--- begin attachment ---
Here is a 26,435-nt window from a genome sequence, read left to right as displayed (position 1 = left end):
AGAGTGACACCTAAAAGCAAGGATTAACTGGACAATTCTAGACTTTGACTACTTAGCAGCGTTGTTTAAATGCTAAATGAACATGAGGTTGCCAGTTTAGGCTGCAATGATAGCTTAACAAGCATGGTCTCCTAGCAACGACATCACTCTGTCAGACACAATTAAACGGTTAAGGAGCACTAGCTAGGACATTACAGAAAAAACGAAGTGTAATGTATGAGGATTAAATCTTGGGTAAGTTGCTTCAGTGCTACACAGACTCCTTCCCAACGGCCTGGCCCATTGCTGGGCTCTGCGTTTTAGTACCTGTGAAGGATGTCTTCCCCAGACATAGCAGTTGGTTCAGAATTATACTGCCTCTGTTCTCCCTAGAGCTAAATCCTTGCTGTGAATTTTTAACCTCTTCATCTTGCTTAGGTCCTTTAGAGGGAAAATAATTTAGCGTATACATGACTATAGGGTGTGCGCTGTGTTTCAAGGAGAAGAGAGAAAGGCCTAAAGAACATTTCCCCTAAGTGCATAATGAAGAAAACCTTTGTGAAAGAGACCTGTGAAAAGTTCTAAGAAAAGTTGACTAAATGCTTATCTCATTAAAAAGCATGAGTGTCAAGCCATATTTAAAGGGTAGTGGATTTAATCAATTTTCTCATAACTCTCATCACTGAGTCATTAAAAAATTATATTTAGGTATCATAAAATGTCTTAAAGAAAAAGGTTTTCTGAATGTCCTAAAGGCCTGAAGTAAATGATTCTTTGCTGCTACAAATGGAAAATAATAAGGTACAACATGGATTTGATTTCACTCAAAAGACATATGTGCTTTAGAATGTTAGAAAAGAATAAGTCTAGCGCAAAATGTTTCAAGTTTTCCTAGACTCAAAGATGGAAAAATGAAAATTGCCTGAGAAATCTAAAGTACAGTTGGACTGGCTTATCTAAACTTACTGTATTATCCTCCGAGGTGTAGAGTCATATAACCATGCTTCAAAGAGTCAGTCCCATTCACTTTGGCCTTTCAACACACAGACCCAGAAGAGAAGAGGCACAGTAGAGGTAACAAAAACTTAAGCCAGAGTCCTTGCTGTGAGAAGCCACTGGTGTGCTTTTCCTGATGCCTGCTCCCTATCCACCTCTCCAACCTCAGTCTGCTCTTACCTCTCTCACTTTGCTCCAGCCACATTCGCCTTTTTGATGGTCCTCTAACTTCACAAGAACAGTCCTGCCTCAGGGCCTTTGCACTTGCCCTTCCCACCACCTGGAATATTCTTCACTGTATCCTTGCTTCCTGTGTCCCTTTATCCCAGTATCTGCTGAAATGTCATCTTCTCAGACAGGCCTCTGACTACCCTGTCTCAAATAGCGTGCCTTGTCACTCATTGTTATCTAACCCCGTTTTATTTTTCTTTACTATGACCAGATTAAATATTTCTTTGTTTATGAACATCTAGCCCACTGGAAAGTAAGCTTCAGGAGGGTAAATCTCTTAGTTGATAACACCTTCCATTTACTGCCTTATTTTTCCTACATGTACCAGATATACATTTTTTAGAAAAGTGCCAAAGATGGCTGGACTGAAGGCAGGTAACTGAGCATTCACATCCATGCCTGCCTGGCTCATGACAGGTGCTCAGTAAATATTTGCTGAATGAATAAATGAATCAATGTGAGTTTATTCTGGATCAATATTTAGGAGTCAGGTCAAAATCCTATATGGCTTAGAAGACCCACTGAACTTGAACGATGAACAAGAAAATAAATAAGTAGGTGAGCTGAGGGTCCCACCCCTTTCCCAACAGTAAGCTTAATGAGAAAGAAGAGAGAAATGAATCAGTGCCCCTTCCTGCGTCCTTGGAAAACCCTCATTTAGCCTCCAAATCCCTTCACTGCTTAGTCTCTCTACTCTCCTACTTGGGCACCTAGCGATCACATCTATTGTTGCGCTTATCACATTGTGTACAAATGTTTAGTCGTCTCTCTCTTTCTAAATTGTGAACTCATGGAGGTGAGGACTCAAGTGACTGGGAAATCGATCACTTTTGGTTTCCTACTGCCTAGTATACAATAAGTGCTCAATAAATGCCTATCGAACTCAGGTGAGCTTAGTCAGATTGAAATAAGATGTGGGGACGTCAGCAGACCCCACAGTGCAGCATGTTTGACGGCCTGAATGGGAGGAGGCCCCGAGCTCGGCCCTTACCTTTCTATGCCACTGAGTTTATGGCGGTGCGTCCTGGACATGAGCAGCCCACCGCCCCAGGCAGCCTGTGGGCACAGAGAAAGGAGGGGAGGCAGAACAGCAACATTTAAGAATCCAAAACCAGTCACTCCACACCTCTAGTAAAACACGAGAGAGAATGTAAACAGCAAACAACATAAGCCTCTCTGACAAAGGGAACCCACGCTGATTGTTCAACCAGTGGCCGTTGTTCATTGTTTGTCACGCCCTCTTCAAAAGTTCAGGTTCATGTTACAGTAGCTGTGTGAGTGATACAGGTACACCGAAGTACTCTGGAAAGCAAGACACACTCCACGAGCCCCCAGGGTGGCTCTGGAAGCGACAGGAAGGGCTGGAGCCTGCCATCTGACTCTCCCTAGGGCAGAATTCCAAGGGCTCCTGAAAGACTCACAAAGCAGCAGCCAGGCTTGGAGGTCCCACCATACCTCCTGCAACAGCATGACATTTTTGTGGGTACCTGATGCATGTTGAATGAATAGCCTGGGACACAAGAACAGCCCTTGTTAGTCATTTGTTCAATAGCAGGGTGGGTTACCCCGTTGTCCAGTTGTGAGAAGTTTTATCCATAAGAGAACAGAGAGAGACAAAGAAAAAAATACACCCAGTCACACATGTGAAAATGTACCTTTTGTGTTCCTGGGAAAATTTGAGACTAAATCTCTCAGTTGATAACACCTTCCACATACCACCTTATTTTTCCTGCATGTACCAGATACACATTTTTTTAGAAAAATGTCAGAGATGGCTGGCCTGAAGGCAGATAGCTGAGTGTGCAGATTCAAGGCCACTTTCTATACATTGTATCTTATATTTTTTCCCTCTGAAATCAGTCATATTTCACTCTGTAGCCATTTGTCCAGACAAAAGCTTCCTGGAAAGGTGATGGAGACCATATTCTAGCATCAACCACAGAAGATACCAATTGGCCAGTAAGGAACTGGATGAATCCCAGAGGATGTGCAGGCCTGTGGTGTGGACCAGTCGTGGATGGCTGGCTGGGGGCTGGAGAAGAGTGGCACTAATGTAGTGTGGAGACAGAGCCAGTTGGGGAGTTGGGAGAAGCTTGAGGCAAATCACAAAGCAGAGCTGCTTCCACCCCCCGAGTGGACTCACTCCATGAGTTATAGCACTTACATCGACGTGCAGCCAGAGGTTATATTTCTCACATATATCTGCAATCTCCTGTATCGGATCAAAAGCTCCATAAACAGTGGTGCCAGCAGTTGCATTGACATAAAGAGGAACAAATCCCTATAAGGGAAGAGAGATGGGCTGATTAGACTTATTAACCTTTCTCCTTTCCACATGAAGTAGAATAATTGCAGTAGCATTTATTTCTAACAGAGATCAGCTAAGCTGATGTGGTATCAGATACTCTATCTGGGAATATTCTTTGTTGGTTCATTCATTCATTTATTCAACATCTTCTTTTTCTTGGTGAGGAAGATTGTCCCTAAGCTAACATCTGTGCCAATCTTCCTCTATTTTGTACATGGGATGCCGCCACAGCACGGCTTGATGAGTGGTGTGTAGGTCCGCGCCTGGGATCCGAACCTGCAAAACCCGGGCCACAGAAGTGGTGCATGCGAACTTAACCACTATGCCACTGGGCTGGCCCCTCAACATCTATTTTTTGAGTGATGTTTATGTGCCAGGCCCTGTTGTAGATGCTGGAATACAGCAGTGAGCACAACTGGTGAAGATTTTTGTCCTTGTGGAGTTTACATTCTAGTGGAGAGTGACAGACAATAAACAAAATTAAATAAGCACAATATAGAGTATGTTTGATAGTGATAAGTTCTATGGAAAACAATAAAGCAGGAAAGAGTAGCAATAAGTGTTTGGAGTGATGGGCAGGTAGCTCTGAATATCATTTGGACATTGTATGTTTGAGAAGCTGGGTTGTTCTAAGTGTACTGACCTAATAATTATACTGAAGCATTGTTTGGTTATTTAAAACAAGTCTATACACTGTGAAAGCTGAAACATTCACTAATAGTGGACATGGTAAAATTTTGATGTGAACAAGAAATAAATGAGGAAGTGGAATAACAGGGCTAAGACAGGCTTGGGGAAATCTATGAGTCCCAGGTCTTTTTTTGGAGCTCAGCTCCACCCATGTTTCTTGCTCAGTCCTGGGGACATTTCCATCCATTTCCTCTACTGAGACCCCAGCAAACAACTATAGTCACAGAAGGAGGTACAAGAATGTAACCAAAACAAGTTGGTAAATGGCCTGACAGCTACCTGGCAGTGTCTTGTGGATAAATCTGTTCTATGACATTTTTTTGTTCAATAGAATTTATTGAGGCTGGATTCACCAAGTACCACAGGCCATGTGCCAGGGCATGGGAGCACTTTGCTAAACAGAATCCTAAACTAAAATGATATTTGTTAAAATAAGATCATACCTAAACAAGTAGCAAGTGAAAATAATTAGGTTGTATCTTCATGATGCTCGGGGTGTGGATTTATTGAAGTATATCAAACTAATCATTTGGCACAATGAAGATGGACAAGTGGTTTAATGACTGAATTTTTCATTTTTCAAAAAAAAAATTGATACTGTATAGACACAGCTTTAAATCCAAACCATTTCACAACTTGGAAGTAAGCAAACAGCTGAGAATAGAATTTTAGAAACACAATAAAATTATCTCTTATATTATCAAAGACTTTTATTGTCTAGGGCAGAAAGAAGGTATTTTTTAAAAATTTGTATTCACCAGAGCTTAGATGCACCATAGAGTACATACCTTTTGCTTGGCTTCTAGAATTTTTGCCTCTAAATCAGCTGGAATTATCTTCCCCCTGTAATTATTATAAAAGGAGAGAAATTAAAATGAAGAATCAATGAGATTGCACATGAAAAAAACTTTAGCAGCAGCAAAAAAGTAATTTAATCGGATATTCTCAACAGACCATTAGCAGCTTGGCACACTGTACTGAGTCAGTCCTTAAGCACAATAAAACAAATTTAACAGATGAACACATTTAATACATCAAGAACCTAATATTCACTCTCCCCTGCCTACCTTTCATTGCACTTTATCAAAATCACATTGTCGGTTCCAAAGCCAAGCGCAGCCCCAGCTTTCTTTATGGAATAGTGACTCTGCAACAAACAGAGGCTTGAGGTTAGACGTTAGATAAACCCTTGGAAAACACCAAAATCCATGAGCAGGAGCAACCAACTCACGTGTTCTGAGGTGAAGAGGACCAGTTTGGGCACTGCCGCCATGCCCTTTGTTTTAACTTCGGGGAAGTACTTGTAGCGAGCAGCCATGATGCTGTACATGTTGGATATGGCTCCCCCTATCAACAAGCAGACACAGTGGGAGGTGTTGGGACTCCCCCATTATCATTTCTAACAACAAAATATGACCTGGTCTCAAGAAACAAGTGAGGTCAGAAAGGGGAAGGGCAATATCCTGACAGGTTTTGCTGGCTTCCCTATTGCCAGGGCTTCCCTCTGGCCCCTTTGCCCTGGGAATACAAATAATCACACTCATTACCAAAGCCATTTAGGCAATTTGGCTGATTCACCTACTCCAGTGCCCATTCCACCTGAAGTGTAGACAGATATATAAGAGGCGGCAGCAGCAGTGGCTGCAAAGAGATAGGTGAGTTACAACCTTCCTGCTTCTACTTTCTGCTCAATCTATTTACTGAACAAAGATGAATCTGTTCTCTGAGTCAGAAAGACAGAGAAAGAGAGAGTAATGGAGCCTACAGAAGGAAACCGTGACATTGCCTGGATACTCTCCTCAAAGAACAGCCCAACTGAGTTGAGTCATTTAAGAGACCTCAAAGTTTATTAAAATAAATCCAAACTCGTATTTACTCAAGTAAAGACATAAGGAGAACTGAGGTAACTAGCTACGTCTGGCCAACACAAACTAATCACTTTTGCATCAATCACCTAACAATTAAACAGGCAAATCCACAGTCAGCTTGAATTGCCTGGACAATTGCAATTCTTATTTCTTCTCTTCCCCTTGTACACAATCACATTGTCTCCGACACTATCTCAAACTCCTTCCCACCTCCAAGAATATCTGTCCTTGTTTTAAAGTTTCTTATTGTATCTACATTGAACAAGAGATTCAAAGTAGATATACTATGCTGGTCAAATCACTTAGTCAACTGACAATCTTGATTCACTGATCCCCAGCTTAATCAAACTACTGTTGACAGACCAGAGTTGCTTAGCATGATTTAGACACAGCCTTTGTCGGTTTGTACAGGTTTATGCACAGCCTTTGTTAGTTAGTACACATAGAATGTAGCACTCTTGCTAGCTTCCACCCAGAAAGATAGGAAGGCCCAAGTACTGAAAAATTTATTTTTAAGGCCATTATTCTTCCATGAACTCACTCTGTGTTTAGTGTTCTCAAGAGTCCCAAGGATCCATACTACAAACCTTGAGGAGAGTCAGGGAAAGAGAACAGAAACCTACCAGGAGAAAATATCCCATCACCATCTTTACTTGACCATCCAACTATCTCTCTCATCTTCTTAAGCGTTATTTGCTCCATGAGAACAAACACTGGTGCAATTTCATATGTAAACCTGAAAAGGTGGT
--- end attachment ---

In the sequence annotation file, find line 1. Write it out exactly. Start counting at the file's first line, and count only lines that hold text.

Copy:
Here is a 26,435-nt window from a genome sequence, read left to right as displayed (position 1 = left end):